Economics

Keith Fray

US President Barack Obama (L) greets Republican presidential candidate Mitt Romney (R) following the third and final presidential debate at Lynn University in Boca Raton, Florida, October 22, 2012 (SAUL LOEB/AFP/Getty Images)

(SAUL LOEB/AFP/Getty Images)

Two sets of impending economic data are likely to hit the headlines in the last days of the US presidential campaign: the first estimate of GDP for the third quarter of the year, out on Friday October 26, and the employment situation report for October, published on Friday November 2, four days before the election.

After the release of labour market data for September, President Obama’s camp made much of strong growth in hiring, up 114,000 compared with August, and a fall in the unemployment rate from 8.1 per cent to 7.8 per cent, taking the rate back to where it was when the president took office in 2009. Mitt Romney’s campaign countered that, if not for people exiting the labour market, the rate would be in double figures. Read more

No one should be under any doubt. Jill Matheson, the national statistician, is consulting on changing the mathematical formula underpinning the venerable retail price index because the Office for National Statistics wants it changed. Consultations are not launched when experts think the status quo is fine.

At the heart of the issue is the realisation that the RPI formula is deficient and out-of-date. Continuing with the current method is the equivalent of Britain still thinking a 1970s Austin Allegro is cool, while the rest of the world is driving the latest Mini.

Keith Fray

For market traders, economists, and data geeks alike, Friday is one of the highlights of the month – non-farm payrolls day.

For the uninitiated this is the release of data on US jobs growth over the previous month – more properly called the Employment Situation report - published by the Bureau of Labor Statistics, usually on the first Friday of the month following the data (i.e Friday’s new data will be for August).

It is undoubtedly the most eagerly awaited monthly data by world markets and has attained a totemic status, perhaps beyond its real importance. Morning trading volumes are slim in European markets on the day of release as they await the afternoon release time (8.30am Eastern Time in the US).

Why do non-US markets care so much? Well if China continues to grow at current levels then the US will surrender its status as the world’s largest economy in the next decade (and probably in the current decade if measured in purchasing power parity terms). For now though, the US remains the bellwether of the world economy, accounting for a fifth of global output.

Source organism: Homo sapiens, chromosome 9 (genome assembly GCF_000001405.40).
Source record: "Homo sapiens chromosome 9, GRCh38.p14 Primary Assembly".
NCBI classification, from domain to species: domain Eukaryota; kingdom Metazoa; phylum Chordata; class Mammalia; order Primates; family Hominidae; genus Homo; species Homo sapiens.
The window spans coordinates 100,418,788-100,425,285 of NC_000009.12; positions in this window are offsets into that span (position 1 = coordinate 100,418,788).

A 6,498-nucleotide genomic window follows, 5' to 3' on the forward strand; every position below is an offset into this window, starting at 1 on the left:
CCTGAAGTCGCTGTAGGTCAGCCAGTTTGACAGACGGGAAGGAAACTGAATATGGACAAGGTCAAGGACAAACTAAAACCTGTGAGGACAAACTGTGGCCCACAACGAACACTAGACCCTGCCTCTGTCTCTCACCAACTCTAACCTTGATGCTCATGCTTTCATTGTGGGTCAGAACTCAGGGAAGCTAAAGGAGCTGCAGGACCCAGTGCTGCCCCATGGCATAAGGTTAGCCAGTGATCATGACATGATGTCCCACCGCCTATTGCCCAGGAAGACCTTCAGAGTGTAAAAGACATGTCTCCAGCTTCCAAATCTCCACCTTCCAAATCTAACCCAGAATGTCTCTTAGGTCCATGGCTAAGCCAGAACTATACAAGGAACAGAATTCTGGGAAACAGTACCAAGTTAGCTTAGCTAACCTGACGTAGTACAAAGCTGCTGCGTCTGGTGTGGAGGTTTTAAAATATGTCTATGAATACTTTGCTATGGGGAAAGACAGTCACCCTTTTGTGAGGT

Should we care as much as the markets seem to? How important are these numbers? What should we be looking for? Read more

Martin Stabe

Iran's weightlifters Behdad Salimikordasiabi and Sajjad Anoushiravani took gold and silver in the men's +105kg

As expected, the US and China topped the conventional Olympic medal tables (however you chose to sort them). But by merely achieving the expected, the sporting superpowers appear much farther down the FT’s weighted medal table, which ranks countries by how much they exceeded pre-Games expectations.

Our table benchmarked nations performance against macroeconomic factors known to affect Olympic performance, such as GDP and population.

Great Britain’s 29 gold medals and 65 overall was enough for third place on the FT table as well as the conventional table – an impressive feat given the handicap our methodology imposed on it by taking into account the host-nation advantage.  Here’s a look at some of the other nations that can leave London extremely happy, having greatly exceeded expectations. Some of them may surprise you. Read more

Britain’s traditional measure of inflation, the retail price index, is broken and needs fixing. The error goes back decades, has cost taxpayers billions, is still costing the exchequer about £1bn a year and has resulted in the rise in living standards being underestimated. Few errors in statistical compilation are quite this serious.

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By guest contributor Paul Hodges

I suggested in an earlier post that chemical prices were an excellent leading indicator for the health of the global economy. The data highlighted that firms were finding it difficult to pass through crude oil related price increases. In turn, this was a warning that both the global and Chinese economies might be slowing faster than generally supposed. This caution since seems to have been amply justified.

Thus a new initiative by the American Chemistry Council (ACC) deserves watching. The ACC is the trade body for the US chemical industry, and it has developed a new Chemicals Activity Barometer which aims to provide early warning of changes in the wider US economy.

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